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ing that it is no longer the work of Lord Byron tells us (and he should the shipwright, but of Mr. Camp- know that the Grand Canal at Vebell's lofty poetic imagination; and nice is a muddy ditch, without the dedicates its stolen beauty to the stately palaces by its side; but then right owners, the sun, the winds, it is a natural, not an artificial canal; and the waves. Mr. Campbell, in his and finally, he asks, what would the eagerness to make all sure, having desert of Tadmor be without the overstepped the literal mark, presses ruins of Palmyra, or Salisbury Plain no farther into the controversy ; but without Stone-Henge? Mr. Bowles Lord Byron, who is like an Irish; who, though tedious and teazing, man in a row, any body's customer," has “ damnable iteration in him, carries it on with good polemical and has read the Fathers, answers hardihood, and runs a very edifying very properly, by saying that a deparallel between the ship without sert alone “ conveys ideas of imthe sun, the winds and waves,-and measurable distance, of profound sithe sun, the winds, and waves with- lence, of solitude;" and that Salisout the ship. “ The sun,” says Mr, bury Plain has the advantage of Bowles, " is poetical, by your Lord, Hounslow Heath, chiefly in getting ship’s admission.” We think it would rid of the ideas of artificial life, have been so without it. But his “carts, caravans, raree-showmen, Lordship contends that “ the sun butchers' boys, coaches with corowould no longer be poetical, if it did nets, and livery servants behind not shine on ships, or pyramids, or them,” even though Stone-Henge fortresses, and other works of art," did not lift its pale head above its (he expressly excludes “ footmen's barren bosom. Indeed, Lord Byliveries and brass warming-pans” ron's notions of art and poetry are from among those artificial objects sufficiently will, romantic, far-fetchthat reflect new splendour on the ed, obsolete : his taste is Oriental, eye of Heaven)—to which Mr. Gothic; his Muse is not domestiBowles replies, that let the sun but cated; there is nothing mimmineeshine, and “ it is poetical per se," pimminee, modern, polished, light, in which we think him right. His fluttering, in his standard of the subLordship decompounds the wind into lime and beautiful : if his thoughts a caput mortuum of poetry, by making are proud, pampered, gorgeous, and it howl through a pig-stye, instead of disdain to mingle with the objects of Roaming the illimitable ocean wide ;

humble, unadorned nature, his lordly,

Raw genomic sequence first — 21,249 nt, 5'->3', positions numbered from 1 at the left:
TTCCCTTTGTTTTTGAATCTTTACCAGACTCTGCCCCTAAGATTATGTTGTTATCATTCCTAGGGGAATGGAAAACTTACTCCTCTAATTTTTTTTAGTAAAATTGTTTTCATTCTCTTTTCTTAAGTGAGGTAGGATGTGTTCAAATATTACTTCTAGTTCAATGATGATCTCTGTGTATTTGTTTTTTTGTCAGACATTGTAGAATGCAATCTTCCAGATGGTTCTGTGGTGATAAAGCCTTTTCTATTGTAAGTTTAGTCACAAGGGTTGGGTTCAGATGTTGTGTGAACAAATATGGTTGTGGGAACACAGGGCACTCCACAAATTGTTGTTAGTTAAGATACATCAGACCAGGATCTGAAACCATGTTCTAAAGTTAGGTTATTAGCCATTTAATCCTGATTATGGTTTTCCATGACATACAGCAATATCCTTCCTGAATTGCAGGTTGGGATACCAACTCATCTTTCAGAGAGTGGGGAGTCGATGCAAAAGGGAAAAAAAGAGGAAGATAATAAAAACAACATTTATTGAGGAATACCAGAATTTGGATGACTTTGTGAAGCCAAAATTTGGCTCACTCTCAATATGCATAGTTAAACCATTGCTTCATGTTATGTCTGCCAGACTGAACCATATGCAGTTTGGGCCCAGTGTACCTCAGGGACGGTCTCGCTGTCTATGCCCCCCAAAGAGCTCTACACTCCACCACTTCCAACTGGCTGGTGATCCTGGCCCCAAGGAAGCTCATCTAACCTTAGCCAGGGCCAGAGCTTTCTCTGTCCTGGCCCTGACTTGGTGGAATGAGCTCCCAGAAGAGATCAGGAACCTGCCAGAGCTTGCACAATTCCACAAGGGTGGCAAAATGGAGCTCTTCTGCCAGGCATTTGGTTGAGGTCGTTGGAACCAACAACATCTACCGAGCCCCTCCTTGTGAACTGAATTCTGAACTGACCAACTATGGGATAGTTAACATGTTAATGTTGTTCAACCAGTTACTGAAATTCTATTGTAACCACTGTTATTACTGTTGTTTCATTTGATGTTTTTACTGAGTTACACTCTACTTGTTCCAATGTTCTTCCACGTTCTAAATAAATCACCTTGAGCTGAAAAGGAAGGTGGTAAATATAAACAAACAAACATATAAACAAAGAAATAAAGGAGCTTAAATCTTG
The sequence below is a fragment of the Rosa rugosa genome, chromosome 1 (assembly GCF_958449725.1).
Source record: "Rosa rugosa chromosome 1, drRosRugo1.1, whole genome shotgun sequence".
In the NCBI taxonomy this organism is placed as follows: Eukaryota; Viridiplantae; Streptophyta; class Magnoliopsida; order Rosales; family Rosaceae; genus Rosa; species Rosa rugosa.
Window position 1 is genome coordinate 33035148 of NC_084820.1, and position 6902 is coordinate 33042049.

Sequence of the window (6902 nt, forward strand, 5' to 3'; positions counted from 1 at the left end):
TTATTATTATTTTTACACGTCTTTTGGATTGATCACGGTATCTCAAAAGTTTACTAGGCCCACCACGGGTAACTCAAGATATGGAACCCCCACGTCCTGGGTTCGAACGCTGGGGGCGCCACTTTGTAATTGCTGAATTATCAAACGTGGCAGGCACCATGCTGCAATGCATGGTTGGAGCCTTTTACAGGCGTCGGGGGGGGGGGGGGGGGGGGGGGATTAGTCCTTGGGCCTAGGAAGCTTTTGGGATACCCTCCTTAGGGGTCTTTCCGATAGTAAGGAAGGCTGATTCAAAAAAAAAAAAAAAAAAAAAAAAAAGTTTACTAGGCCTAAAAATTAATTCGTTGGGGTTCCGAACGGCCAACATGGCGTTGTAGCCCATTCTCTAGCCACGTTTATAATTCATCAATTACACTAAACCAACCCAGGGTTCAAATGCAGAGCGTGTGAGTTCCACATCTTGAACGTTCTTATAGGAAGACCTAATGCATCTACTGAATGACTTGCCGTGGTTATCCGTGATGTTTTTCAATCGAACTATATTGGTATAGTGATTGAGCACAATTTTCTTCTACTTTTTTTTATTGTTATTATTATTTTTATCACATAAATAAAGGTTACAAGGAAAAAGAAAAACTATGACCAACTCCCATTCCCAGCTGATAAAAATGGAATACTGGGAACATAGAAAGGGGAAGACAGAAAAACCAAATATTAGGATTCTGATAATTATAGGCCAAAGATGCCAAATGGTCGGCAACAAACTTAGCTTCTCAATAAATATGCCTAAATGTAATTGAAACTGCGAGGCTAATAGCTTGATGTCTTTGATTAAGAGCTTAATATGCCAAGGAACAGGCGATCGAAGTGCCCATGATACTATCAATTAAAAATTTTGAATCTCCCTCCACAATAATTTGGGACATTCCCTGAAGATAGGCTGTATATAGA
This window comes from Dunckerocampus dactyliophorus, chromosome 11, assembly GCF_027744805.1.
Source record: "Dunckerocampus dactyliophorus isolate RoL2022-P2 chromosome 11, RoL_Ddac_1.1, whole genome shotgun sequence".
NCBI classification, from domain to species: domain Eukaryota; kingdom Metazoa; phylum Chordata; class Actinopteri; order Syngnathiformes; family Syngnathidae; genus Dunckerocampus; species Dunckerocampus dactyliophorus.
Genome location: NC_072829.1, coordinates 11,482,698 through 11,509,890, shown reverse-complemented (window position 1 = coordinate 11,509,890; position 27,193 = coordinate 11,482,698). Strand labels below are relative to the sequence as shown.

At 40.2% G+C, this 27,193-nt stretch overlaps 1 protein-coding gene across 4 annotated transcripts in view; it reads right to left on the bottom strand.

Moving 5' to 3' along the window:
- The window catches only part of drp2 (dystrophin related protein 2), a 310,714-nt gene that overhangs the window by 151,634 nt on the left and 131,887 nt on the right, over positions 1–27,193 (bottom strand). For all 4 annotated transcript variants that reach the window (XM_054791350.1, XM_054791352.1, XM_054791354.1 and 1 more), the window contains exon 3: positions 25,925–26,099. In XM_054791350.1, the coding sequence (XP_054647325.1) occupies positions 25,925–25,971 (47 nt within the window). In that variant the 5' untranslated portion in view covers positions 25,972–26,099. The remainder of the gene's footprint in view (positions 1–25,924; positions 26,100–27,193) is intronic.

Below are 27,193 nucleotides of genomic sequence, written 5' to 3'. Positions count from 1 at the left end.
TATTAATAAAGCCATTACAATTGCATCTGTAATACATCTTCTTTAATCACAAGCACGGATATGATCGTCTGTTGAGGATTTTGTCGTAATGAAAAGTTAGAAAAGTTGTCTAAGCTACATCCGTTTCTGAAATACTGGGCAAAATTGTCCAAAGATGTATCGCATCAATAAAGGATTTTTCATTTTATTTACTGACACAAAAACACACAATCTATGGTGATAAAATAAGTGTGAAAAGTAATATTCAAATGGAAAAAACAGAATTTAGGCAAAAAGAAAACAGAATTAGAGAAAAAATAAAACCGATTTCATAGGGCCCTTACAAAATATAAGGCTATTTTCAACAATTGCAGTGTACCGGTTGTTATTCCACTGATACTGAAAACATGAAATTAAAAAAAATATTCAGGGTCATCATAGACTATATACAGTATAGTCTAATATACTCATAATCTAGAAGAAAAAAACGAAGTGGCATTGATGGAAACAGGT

eye at least “ keeps distance due and turns a water-fall, or a clear from the vulgar vanities of fashionspring, into a slop-bason, to prove able life; from drawing-rooms, from that nature owes its elegance to art. card-parties, and from courts. He His Lordship is “ ill at these num- is not a carpet poet. He does not bers.” Again, he affirms that the sing the sofa, like poor Cowper. He ruined temple of the Parthenon iş is qualified neither for poet-laureate poetical, and the coast of Attica nor court-newsman. He is at issue with Cape Colonna, and the recol- with the Morning Post and Fashionlection of Falconer's Shipwreck, clas- able World, on what constitutes the sical. Who ever doubted it? What true pathos and sublime of human then? Does this prove that the Rape life. He hardly thinks Lady Charleof the Lock is not a mock-heroic mont so good as the Venus, or as an poem? He assures us that a storm Albanian girl, that he saw mending with cock-boats scudding before it the road in the mountains. If he is interesting, particularly if this does not like flowers and forests, he happens to take place in the Helles- cares as little for stars, garters, and pont, over which the noble critic princes' feathers, for diamond neckswam; and makes it a question, laces and paste-buckles. If his Lordwhether the dark cypress groves, or ship cannot make up his mind to the the wbite towers and minarets of quiet, the innocence, the simple, unConstantinople are more impressive alterable grandeur of nature, we are to the imagination? What has this sure that he hates the frippery, the to do with Pope's grotto at Twick- foppery, and pert grimace of art, enham, or the boat in which he pad- quite as much. His Lordship likes dled across the Thames to Kew? the poetry, the imaginative part of art, and so do we; and so we believe a work of art o'erthrown. In it we did the late Mr. John Scott. He see, as in a mirror, the life, the hopes, likes the sombre part of it, the the labour of man defeated and thoughtful, the decayed, the ideal, crumbling away under the slow hand the spectral shadow of human great- of time, and all that he has done ness, the departed spirit of human reduced to nothing, or to a useless power. He sympathizes not with mockery. Or as one of the bread art as a display of ingenuity, as the and-butter poets has described the triumph of vanity or luxury, as it is same thing a little differently, in his connected with the idiot, superficial, tale of Peter Bell the potter,petty self-complacency of the indi